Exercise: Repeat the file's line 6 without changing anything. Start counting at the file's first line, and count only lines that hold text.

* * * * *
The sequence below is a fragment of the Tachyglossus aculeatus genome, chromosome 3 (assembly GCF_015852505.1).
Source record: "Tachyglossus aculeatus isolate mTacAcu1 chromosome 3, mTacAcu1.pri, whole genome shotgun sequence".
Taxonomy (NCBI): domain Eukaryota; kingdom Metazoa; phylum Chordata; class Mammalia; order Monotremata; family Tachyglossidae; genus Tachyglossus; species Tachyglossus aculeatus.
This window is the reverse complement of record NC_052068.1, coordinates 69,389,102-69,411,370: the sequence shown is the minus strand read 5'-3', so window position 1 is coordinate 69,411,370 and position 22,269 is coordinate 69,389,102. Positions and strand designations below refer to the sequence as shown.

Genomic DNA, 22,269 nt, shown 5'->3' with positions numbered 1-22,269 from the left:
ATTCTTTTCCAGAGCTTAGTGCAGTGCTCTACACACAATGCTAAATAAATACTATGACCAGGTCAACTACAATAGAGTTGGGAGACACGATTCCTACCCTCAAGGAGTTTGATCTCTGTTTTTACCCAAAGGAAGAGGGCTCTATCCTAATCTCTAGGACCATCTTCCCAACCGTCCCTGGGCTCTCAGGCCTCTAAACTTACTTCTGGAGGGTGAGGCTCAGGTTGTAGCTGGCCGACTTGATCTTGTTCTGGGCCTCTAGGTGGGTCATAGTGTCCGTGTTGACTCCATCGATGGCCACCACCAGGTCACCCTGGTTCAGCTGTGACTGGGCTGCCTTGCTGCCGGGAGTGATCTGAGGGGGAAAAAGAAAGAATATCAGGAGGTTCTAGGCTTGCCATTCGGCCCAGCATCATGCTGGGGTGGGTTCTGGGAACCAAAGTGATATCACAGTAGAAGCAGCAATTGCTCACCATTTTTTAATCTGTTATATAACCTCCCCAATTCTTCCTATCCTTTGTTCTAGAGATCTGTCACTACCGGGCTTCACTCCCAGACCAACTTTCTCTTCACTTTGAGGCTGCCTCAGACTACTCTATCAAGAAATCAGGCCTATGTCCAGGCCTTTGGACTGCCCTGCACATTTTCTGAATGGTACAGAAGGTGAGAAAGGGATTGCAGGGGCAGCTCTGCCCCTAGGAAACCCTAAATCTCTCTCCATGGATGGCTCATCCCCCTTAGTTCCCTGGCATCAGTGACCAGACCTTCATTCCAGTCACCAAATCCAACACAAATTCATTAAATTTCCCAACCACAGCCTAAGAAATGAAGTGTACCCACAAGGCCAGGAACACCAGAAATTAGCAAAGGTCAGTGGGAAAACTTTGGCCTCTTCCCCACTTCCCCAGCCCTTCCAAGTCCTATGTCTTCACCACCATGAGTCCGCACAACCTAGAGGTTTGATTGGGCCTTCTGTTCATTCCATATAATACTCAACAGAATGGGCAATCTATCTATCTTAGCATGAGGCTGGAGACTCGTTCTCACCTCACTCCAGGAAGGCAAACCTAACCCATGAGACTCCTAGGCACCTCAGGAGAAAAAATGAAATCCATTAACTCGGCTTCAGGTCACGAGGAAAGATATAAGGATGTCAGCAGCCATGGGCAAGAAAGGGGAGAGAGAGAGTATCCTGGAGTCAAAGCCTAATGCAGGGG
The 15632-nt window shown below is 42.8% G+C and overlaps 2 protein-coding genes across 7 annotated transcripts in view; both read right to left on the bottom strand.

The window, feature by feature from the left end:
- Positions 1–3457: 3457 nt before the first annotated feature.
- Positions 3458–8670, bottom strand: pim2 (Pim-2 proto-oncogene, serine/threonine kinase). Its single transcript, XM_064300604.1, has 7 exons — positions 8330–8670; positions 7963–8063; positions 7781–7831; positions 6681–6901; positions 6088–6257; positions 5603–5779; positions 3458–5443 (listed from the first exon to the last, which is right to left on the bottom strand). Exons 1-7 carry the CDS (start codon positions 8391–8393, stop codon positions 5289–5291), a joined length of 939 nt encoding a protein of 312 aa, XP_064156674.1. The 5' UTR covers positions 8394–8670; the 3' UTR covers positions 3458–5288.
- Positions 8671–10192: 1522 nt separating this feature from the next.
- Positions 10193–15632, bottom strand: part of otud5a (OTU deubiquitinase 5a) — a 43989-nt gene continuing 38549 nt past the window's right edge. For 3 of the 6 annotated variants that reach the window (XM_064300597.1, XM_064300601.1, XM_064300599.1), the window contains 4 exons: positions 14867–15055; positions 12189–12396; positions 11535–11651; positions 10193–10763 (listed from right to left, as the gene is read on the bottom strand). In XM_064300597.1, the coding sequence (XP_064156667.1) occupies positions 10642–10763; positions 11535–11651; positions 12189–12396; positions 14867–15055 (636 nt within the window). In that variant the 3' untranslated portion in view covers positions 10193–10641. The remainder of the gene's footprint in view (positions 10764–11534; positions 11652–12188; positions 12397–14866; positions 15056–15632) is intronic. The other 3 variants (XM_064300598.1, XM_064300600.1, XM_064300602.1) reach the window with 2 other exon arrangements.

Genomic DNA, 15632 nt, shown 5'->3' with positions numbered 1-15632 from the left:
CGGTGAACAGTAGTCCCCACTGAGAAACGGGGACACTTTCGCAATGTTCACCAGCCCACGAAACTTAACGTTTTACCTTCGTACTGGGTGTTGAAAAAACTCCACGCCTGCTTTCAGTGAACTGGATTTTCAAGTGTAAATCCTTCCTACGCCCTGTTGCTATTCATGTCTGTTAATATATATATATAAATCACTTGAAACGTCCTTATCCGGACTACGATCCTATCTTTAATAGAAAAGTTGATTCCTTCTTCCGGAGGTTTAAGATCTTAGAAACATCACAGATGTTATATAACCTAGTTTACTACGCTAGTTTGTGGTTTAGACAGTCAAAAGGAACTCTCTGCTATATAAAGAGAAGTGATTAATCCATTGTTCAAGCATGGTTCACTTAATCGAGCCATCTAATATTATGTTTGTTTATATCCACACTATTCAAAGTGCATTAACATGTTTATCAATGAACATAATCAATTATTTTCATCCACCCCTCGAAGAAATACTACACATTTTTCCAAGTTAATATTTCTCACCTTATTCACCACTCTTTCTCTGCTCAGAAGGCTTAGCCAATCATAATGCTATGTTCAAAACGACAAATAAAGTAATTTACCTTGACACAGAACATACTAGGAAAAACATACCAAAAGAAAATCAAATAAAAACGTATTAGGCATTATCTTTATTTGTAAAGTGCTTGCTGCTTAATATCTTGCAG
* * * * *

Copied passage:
ATTCTTTTCCAGAGCTTAGTGCAGTGCTCTACACACAATGCTAAATAAATACTATGACCAGGTCAACTACAATAGAGTTGGGAGACACGATTCCTACCCTCAAGGAGTTTGATCTCTGTTTTTACCCAAAGGAAGAGGGCTCTATCCTAATCTCTAGGACCATCTTCCCAACCGTCCCTGGGCTCTCAGGCCTCTAAACTTACTTCTGGAGGGTGAGGCTCAGGTTGTAGCTGGCCGACTTGATCTTGTTCTGGGCCTCTAGGTGGGTCATAGTGTCCGTGTTGACTCCATCGATGGCCACCACCAGGTCACCCTGGTTCAGCTGTGACTGGGCTGCCTTGCTGCCGGGAGTGATCTGAGGGGGAAAAAGAAAGAATATCAGGAGGTTCTAGGCTTGCCATTCGGCCCAGCATCATGCTGGGGTGGGTTCTGGGAACCAAAGTGATATCACAGTAGAAGCAGCAATTGCTCACCATTTTTTAATCTGTTATATAACCTCCCCAATTCTTCCTATCCTTTGTTCTAGAGATCTGTCACTACCGGGCTTCACTCCCAGACCAACTTTCTCTTCACTTTGAGGCTGCCTCAGACTACTCTATCAAGAAATCAGGCCTATGTCCAGGCCTTTGGACTGCCCTGCACATTTTCTGAATGGTACAGAAGGTGAGAAAGGGATTGCAGGGGCAGCTCTGCCCCTAGGAAACCCTAAATCTCTCTCCATGGATGGCTCATCCCCCTTAGTTCCCTGGCATCAGTGACCAGACCTTCATTCCAGTCACCAAATCCAACACAAATTCATTAAATTTCCCAACCACAGCCTAAGAAATGAAGTGTACCCACAAGGCCAGGAACACCAGAAATTAGCAAAGGTCAGTGGGAAAACTTTGGCCTCTTCCCCACTTCCCCAGCCCTTCCAAGTCCTATGTCTTCACCACCATGAGTCCGCACAACCTAGAGGTTTGATTGGGCCTTCTGTTCATTCCATATAATACTCAACAGAATGGGCAATCTATCTATCTTAGCATGAGGCTGGAGACTCGTTCTCACCTCACTCCAGGAAGGCAAACCTAACCCATGAGACTCCTAGGCACCTCAGGAGAAAAAATGAAATCCATTAACTCGGCTTCAGGTCACGAGGAAAGATATAAGGATGTCAGCAGCCATGGGCAAGAAAGGGGAGAGAGAGAGTATCCTGGAGTCAAAGCCTAATGCAGGGG